ARTPOP falls short of previous work

Promiscuity interferes with album’s musicality

by Brien Miceli

Lady Gaga has taken a very surprising turn in her latest album, and I’m not sure if I like it or not. Her old music had ample sexual undertones, but ARTPOP is blatant with its wanton themes. Lady Gaga almost seems to be taking the anti-pop route that M.I.A. explored in her newest album, Matangi.

Her songs are not as catchy at first listen as they have been in the past. I was expecting the tracks on ARTPOP to be stuck on repeat in my head, but, even after several listens, her music was just not memorable enough.

The only songs I found catchy were her singles “Do What U Want” and “Applause.” When “Applause” was released months ago, I thought to myself, “This is great, this album should be fantastic!” Now, with the release of the whole album, it is safe to say that “Applause” is definitely not a good representation of the material Lady Gaga has put forth on this album. ARTPOP leaves the listener with something to be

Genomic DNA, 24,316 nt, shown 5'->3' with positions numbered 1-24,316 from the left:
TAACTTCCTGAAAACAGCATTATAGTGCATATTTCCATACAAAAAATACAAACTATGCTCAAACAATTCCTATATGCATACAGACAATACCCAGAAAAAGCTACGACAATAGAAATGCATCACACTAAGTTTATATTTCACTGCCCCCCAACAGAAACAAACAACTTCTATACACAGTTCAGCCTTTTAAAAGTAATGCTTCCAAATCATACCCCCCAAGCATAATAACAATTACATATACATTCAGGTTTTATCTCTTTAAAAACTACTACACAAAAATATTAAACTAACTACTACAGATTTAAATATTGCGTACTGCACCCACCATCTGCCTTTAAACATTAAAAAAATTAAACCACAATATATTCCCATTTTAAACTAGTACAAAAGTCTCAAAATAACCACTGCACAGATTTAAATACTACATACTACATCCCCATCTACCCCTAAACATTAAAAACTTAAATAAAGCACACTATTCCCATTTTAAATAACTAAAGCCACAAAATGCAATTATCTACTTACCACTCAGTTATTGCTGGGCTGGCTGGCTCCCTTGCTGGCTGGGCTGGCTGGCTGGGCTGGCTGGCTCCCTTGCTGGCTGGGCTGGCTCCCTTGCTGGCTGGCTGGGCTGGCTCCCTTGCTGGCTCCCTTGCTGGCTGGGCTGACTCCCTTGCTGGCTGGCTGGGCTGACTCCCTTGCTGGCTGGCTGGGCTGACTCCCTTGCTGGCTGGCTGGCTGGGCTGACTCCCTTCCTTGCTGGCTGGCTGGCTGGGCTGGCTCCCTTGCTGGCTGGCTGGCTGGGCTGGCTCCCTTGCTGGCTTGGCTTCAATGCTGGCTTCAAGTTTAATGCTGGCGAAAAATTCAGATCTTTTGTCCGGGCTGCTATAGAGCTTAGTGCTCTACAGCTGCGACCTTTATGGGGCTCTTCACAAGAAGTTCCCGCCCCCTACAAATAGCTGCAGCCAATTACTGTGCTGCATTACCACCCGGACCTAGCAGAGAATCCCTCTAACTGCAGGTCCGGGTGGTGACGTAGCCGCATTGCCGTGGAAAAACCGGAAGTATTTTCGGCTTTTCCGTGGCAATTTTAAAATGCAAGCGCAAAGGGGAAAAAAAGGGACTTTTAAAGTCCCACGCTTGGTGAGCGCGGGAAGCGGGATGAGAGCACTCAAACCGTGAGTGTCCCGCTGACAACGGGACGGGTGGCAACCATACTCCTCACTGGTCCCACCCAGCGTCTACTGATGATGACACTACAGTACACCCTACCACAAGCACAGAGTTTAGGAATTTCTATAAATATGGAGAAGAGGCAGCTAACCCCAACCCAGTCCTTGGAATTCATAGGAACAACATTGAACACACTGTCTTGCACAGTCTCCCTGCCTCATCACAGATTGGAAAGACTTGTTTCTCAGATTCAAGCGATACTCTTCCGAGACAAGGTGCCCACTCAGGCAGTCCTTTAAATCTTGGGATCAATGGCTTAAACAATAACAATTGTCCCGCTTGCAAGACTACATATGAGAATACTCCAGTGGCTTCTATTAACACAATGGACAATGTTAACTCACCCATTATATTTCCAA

desired.

When I heard “Sexxx Dreams,” “Do What U Want,” and “Venus,” I was floored by how overtly sexual she was being. This might not be bad, but it is very different from her old music and the messages she conveyed with her past material. Most songs on the new album are labelled “explicit,” while, in the past, few songs earned that advisory.

In terms of sound, the songs are much rougher than those off of her previous albums. They focus less on the synths and more on the beats, which may be the problem with their lack of catchiness. “Do What U Want” even features the R&B king of sensuality, R. Kelly, while “Jewels N’ Drugs,” a song that I’ll admit is growing on me, features rappers T.I., Too $hort, and Twista and is essentially a grungy rap track with a vocal chorus.

For now, I am not impressed with ARTPOP as much as I anticipated. I have a lot of respect for Lady Gaga, and I have read enough of her Rolling Stone interviews to understand how independent and intelligent she is, which is why I believe she can produce something better than this. Who knows? Maybe I’ll like it more when pop radio starts picking up more of the tracks.

First-year Brien Miceli is a contributing writer. His email is bmiceli@fandm.edu.

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